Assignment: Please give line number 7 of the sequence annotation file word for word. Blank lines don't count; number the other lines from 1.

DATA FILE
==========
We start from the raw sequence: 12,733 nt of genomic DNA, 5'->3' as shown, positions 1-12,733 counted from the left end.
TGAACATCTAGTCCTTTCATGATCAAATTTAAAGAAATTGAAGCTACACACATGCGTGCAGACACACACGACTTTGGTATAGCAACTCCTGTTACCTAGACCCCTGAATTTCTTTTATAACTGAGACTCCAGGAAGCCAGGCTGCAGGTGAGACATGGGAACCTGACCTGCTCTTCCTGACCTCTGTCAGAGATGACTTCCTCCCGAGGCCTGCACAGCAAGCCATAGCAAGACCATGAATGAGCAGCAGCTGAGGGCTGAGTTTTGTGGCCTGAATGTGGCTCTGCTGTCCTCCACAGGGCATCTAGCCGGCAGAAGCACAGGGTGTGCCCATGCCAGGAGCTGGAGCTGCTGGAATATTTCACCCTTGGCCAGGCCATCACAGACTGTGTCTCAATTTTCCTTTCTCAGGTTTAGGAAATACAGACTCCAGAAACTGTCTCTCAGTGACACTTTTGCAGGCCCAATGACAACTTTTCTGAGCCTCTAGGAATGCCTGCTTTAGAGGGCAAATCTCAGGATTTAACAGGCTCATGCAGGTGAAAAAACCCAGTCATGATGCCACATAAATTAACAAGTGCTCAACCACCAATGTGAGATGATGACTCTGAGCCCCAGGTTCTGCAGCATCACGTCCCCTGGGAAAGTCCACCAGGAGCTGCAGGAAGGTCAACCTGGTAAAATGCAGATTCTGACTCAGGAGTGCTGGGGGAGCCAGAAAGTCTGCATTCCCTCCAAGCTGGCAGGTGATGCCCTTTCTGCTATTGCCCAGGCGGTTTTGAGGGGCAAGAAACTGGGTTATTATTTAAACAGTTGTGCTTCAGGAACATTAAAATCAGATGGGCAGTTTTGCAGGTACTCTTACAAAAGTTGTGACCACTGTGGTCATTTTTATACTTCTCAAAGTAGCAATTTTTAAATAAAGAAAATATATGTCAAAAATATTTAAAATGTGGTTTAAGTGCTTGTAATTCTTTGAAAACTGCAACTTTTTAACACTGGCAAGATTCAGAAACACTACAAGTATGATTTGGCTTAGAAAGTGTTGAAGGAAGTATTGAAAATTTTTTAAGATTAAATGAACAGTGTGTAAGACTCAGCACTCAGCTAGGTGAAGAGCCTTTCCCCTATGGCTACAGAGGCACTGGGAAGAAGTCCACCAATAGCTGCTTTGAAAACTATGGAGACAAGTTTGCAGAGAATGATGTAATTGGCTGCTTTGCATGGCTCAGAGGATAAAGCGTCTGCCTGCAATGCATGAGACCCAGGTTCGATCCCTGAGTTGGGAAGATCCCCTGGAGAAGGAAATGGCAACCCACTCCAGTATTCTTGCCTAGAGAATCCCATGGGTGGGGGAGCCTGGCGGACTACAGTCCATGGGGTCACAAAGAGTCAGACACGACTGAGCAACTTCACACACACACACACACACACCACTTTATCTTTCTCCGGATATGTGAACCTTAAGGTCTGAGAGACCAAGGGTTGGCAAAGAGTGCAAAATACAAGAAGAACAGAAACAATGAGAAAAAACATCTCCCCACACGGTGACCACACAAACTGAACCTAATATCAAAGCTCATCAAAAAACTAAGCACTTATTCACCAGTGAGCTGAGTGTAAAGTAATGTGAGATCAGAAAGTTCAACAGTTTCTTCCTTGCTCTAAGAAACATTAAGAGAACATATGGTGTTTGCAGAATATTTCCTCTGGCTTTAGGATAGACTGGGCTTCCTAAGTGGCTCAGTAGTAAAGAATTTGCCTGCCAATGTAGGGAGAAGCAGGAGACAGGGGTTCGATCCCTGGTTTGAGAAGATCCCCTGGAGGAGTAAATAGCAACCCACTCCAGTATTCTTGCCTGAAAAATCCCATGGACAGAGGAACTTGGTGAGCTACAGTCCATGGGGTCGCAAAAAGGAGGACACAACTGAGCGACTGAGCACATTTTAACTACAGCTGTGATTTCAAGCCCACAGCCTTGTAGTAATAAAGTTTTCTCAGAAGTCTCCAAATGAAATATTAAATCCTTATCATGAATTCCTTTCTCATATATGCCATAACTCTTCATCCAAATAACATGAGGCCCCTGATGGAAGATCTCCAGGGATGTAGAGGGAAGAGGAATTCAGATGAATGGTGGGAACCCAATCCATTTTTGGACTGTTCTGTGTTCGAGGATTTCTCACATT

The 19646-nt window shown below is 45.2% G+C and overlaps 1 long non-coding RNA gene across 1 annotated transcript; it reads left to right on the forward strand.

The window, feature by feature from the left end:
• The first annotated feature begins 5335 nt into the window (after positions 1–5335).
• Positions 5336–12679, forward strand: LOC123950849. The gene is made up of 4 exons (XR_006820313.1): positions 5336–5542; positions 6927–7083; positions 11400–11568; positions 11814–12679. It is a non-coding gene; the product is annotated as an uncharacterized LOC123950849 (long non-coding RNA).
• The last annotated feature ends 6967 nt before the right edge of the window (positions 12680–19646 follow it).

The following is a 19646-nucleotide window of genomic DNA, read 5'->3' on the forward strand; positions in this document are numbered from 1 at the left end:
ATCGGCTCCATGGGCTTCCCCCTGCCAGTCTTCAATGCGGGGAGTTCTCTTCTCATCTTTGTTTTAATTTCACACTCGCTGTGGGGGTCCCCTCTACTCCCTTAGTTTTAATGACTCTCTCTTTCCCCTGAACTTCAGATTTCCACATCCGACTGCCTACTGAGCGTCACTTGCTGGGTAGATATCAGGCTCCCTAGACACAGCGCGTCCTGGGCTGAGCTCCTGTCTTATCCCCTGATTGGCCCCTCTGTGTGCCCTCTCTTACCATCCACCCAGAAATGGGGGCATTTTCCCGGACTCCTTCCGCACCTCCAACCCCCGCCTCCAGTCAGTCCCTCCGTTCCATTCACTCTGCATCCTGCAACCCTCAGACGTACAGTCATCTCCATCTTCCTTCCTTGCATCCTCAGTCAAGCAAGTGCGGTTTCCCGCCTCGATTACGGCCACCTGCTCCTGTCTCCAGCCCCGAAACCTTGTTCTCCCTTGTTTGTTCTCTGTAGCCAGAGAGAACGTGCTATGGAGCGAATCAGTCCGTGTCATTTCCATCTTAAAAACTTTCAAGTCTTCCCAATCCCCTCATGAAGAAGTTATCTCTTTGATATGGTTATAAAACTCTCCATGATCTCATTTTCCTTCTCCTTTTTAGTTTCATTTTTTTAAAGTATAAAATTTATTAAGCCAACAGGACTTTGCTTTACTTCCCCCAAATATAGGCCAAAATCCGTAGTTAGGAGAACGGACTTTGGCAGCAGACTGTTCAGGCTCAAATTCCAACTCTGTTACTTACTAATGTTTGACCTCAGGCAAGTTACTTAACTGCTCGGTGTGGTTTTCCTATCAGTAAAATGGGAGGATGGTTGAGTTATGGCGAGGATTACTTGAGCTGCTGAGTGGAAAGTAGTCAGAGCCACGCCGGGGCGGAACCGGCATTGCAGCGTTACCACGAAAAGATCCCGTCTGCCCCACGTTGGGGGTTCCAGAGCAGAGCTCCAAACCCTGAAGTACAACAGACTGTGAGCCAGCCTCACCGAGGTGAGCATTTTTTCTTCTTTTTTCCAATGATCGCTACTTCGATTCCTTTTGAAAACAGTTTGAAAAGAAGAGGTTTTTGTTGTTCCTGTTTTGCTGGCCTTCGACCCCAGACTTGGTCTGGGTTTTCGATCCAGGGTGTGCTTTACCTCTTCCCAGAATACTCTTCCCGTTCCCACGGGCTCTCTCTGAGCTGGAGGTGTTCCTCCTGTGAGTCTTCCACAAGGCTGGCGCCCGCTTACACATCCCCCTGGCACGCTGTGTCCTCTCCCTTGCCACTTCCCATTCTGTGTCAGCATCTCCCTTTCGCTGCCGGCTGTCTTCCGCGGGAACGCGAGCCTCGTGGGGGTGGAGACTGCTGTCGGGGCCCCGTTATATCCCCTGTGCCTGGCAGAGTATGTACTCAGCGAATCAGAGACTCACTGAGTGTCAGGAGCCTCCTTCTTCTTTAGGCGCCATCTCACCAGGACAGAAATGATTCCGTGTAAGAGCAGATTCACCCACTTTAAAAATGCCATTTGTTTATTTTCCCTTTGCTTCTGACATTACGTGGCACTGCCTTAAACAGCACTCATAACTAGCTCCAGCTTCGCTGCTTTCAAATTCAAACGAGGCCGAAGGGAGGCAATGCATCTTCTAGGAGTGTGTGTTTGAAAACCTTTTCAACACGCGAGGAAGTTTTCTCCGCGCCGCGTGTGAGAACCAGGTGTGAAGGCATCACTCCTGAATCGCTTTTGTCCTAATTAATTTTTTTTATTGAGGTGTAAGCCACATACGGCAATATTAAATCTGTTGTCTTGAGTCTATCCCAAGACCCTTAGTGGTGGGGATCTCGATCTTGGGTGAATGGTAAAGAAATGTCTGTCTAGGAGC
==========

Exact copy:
• The last annotated feature ends 6967 nt before the right edge of the window (positions 12680–19646 follow it).